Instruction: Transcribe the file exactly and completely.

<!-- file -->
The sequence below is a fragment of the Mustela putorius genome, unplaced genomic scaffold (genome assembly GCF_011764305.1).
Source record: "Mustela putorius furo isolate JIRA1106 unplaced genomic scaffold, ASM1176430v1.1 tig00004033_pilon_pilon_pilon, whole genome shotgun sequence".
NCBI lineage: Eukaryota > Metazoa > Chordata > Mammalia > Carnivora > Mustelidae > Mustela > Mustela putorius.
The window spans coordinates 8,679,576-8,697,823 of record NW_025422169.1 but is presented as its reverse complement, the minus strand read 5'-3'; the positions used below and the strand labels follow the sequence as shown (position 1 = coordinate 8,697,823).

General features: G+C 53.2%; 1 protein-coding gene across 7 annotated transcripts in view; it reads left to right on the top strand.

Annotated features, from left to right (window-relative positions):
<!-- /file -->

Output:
The sequence below is a fragment of the Mustela putorius genome, unplaced genomic scaffold (genome assembly GCF_011764305.1).
Source record: "Mustela putorius furo isolate JIRA1106 unplaced genomic scaffold, ASM1176430v1.1 tig00004033_pilon_pilon_pilon, whole genome shotgun sequence".
NCBI lineage: Eukaryota > Metazoa > Chordata > Mammalia > Carnivora > Mustelidae > Mustela > Mustela putorius.
The window spans coordinates 8,679,576-8,697,823 of record NW_025422169.1 but is presented as its reverse complement, the minus strand read 5'-3'; the positions used below and the strand labels follow the sequence as shown (position 1 = coordinate 8,697,823).

General features: G+C 53.2%; 1 protein-coding gene across 7 annotated transcripts in view; it reads left to right on the top strand.

Annotated features, from left to right (window-relative positions):